Unexplainable.Net

Mesopotamian Gods and Goddesses Part 6

In this final installment of Mesopotamian gods and goddesses, we will take a look at the significant Sumerian goddess who was known as ‘mother of the gods;’ a protective demon on the side of humans; and find out the purpose of the Scorpion People.

 

Ninhursag

 

As an important Sumerian goddess, Ninhursag is often referred to as ‘mother of the gods’. It is quite curious that Ninhursag was an important figure throughout early Mesopotamian mythology but is absent in later mythological texts.

 

Pazuzu

 

When the humans required protection against evil forces and damaging plague, it was a demon by the name of Pazuzu, who would save them. With the body of a human, Pazuzu was made with various animal parts, including the feet and claws of an eagle. His head was that of a monster. In text, Pazuzu held a rather strong demeanor about himself that he used to fight against the powers of the ill-willed goddess named Lamashtu.

 

Scorpion People

 

The Scorpion people served the sun god named Shamash, who were considered rather powerful protectors against demons. With the head and body of a human, the Scorpion people displayed a lower half of the body that resembled a bird with a scorpion’s tail. In the Epic of Gilgamesh, the gate of the mountain (where the sun rises) is looked after by a frightening scorpion-man and scorpion-woman.

 

Shamesh

 

The sun god Shamesh is also known as the god of truth and justice because he is able to see everything. In depictions, Shamash carries about a knife with a jagged edge so that he may cut his way past the mountains at dawn. The symbol that represents Shamesh is a disc (sometimes with rays of the sun) or a disc with wings. After 1000 BC, other symbols were connected to him, including a horse and later , a chariot. Additionally, it was believed that the god travels by boat. The scared number of Shamesh is 20.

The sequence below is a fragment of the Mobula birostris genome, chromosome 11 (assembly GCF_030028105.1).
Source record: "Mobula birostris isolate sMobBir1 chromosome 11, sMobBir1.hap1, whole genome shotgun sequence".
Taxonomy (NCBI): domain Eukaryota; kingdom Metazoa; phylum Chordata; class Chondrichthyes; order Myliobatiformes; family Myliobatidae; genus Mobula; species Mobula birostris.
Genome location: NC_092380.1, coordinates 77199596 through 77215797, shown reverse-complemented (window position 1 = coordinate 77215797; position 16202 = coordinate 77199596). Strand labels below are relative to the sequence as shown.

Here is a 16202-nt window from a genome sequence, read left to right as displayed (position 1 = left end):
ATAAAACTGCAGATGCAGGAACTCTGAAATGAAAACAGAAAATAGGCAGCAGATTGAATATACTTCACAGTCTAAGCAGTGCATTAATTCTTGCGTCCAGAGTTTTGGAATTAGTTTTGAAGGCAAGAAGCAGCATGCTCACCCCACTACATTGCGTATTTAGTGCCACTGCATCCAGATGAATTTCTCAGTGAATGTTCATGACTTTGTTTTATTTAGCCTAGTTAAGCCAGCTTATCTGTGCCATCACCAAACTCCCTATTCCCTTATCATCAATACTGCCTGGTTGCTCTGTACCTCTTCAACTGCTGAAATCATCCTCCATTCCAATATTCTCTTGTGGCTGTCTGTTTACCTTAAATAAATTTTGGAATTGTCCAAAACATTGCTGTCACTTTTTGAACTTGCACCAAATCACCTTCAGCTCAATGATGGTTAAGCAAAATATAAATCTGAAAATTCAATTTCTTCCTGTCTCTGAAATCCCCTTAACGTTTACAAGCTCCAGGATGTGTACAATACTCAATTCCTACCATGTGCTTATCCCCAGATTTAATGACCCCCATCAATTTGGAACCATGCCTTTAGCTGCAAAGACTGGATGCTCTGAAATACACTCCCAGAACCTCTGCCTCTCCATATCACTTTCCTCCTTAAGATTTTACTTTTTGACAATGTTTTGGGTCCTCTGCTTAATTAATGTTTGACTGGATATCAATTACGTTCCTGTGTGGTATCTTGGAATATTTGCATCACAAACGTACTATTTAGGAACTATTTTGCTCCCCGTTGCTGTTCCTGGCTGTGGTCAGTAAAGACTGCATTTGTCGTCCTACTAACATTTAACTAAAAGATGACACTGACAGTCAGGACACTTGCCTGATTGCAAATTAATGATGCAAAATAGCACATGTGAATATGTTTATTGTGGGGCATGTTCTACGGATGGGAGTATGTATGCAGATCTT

Sin

 

Sin is the moon god, where he is known by his symbols of the crescent moon, the bull, and a tripod, which is sometimes seen as a lamp stand. Riding on top of a bull with wings, Sin displays a distinctive beard that is made of lapis lazuli , a semi-precious stone that possesses appeal due to its intensely shade of blue. Since the lunar month consists of 30 days, the sacred number of 30 also represents Sin.

 

Tiamat

 

When scanning the Babylonian Epic of Creation, Tiamat is portrayed as an angry goddess, who comes to the conclusion that she wishes to destroy all of the other gods. In an attempt to wipe them out, she established a collection of demons, which becomes her powerful army. The other gods are frightened and all decide that Tiamat’s threats should come to an end. They wish to kill her, but they are afraid of her. It is Marduk who agrees to kill Tiamat under the condition that he is made into a supreme god. When he succeeds in killing Tiamat, using her bisected body to create heaven and earth. It is believed that the rivers Tigris and Euphrates flow from her eyes.

 

Ugallu

 

As a demon, Ugallu is known for protecting humans against demons with evil intentions, as well as against illnesses. Depictions of Ugallu showcase a human body with the head of a lion and the feet of a bird.

 

Usmu

 

As an official of the god Ea, Usmu is known to possess two different faces. Sometimes, Usmu is seen as a messenger and when depicted, is often highlighted as bringing Ea a bird-man in his presence.